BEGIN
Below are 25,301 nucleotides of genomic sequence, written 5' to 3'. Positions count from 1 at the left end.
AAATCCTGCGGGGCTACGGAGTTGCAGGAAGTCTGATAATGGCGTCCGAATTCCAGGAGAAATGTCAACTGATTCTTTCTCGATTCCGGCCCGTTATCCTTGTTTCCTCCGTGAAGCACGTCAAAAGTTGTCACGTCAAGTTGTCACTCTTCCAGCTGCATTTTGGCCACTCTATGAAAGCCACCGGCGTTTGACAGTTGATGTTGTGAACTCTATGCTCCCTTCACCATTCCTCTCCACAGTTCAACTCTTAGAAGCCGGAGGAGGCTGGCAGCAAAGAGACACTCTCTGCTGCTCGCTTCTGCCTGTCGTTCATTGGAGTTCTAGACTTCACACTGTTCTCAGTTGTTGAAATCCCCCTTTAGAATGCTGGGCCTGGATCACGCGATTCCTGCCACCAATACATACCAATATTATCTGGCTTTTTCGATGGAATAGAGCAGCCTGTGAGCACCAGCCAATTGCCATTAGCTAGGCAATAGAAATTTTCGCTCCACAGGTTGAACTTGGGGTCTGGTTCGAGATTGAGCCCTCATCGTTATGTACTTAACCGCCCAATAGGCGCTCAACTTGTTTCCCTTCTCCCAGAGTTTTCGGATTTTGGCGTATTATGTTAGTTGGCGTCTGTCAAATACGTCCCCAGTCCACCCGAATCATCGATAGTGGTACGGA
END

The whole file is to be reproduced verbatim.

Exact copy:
Below are 25,301 nucleotides of genomic sequence, written 5' to 3'. Positions count from 1 at the left end.
AAATCCTGCGGGGCTACGGAGTTGCAGGAAGTCTGATAATGGCGTCCGAATTCCAGGAGAAATGTCAACTGATTCTTTCTCGATTCCGGCCCGTTATCCTTGTTTCCTCCGTGAAGCACGTCAAAAGTTGTCACGTCAAGTTGTCACTCTTCCAGCTGCATTTTGGCCACTCTATGAAAGCCACCGGCGTTTGACAGTTGATGTTGTGAACTCTATGCTCCCTTCACCATTCCTCTCCACAGTTCAACTCTTAGAAGCCGGAGGAGGCTGGCAGCAAAGAGACACTCTCTGCTGCTCGCTTCTGCCTGTCGTTCATTGGAGTTCTAGACTTCACACTGTTCTCAGTTGTTGAAATCCCCCTTTAGAATGCTGGGCCTGGATCACGCGATTCCTGCCACCAATACATACCAATATTATCTGGCTTTTTCGATGGAATAGAGCAGCCTGTGAGCACCAGCCAATTGCCATTAGCTAGGCAATAGAAATTTTCGCTCCACAGGTTGAACTTGGGGTCTGGTTCGAGATTGAGCCCTCATCGTTATGTACTTAACCGCCCAATAGGCGCTCAACTTGTTTCCCTTCTCCCAGAGTTTTCGGATTTTGGCGTATTATGTTAGTTGGCGTCTGTCAAATACGTCCCCAGTCCACCCGAATCATCGATAGTGGTACGGA